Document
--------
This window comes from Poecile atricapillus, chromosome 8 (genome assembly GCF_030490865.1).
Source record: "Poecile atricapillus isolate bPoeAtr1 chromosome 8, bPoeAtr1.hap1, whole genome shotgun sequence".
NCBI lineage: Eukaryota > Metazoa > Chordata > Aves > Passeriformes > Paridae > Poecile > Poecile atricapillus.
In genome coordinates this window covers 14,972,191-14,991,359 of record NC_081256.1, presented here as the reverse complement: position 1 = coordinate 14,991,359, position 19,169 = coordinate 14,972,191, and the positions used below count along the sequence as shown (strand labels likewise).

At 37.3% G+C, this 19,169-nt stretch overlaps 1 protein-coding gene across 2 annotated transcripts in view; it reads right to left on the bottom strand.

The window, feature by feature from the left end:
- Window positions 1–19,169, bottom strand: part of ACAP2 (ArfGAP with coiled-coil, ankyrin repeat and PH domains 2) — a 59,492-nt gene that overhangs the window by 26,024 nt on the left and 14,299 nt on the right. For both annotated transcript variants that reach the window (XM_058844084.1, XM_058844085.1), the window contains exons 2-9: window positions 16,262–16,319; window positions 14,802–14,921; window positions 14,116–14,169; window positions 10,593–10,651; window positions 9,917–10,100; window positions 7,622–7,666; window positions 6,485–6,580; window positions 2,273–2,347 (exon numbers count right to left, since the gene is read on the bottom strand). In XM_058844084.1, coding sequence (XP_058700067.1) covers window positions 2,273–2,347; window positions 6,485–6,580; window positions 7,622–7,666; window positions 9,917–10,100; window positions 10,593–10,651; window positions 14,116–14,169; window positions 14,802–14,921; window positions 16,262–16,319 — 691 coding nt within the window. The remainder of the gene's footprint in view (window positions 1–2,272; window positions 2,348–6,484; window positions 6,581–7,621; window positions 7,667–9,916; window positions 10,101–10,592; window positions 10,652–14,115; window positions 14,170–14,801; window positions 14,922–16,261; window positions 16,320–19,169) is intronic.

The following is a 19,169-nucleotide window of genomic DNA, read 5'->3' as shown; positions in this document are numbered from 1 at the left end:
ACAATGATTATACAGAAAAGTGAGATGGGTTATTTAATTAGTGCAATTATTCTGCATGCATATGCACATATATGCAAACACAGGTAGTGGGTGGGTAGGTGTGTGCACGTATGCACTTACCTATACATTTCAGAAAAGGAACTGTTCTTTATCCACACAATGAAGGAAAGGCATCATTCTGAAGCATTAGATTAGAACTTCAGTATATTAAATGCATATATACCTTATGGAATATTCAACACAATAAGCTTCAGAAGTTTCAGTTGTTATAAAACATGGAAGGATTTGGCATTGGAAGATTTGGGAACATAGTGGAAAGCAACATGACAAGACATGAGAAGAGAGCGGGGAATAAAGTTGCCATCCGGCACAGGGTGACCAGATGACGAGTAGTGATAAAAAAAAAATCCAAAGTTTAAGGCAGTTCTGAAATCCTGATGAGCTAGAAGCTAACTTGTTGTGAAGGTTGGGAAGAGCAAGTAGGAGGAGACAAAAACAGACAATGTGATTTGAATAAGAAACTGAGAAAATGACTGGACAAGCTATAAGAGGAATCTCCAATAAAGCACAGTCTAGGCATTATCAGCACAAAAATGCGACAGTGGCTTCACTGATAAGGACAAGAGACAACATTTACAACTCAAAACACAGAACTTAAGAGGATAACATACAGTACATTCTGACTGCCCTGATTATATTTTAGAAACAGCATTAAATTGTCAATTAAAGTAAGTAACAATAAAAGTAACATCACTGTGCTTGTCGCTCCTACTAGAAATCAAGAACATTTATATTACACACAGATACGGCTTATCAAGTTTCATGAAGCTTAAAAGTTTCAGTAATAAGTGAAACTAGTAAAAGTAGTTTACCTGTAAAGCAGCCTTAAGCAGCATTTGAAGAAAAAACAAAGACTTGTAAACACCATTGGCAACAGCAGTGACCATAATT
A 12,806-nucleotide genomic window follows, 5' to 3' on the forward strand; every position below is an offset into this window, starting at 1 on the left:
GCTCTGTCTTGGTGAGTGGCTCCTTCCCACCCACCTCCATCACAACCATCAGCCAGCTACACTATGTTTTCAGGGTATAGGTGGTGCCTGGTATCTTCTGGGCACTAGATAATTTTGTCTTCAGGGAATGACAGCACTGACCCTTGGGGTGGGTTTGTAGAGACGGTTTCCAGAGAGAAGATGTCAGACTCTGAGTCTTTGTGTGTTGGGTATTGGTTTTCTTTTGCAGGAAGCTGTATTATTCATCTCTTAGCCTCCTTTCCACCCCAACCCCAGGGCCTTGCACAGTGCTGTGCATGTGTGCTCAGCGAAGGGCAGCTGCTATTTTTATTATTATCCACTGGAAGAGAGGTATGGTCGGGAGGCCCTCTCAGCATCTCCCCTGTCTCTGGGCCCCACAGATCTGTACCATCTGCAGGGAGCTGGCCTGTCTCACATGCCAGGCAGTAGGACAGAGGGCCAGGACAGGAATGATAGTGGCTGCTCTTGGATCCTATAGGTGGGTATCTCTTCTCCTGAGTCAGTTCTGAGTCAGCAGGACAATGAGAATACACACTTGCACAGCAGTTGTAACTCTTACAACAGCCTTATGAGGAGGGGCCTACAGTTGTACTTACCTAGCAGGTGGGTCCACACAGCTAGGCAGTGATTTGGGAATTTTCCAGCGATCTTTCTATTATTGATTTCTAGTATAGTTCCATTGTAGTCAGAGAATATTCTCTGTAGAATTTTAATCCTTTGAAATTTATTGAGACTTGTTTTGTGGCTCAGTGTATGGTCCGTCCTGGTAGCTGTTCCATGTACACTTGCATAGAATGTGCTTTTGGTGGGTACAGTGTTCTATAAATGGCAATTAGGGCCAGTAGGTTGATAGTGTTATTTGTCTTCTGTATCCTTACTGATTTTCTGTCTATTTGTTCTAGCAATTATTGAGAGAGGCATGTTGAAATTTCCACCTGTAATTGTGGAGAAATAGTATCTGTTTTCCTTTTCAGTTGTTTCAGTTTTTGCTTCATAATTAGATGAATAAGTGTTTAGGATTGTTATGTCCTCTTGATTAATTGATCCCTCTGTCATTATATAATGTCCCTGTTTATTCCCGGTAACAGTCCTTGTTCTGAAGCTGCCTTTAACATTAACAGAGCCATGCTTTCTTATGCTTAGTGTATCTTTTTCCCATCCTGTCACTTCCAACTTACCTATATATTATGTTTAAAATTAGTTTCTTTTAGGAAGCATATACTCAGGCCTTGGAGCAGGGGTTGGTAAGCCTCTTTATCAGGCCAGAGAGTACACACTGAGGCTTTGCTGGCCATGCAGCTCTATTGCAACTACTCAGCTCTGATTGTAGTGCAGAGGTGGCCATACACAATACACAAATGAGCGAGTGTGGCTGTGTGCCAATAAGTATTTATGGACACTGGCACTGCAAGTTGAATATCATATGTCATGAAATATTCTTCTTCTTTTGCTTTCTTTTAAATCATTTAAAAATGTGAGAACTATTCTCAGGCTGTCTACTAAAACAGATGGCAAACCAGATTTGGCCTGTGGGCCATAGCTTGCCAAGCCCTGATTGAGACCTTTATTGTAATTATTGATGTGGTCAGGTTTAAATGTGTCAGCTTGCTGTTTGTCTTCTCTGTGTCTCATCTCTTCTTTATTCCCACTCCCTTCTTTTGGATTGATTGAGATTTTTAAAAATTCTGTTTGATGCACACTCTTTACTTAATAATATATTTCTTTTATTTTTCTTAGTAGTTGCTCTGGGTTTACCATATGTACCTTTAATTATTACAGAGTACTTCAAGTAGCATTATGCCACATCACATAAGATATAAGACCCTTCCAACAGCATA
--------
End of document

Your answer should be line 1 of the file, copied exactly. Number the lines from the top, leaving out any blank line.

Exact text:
This window comes from Poecile atricapillus, chromosome 8 (genome assembly GCF_030490865.1).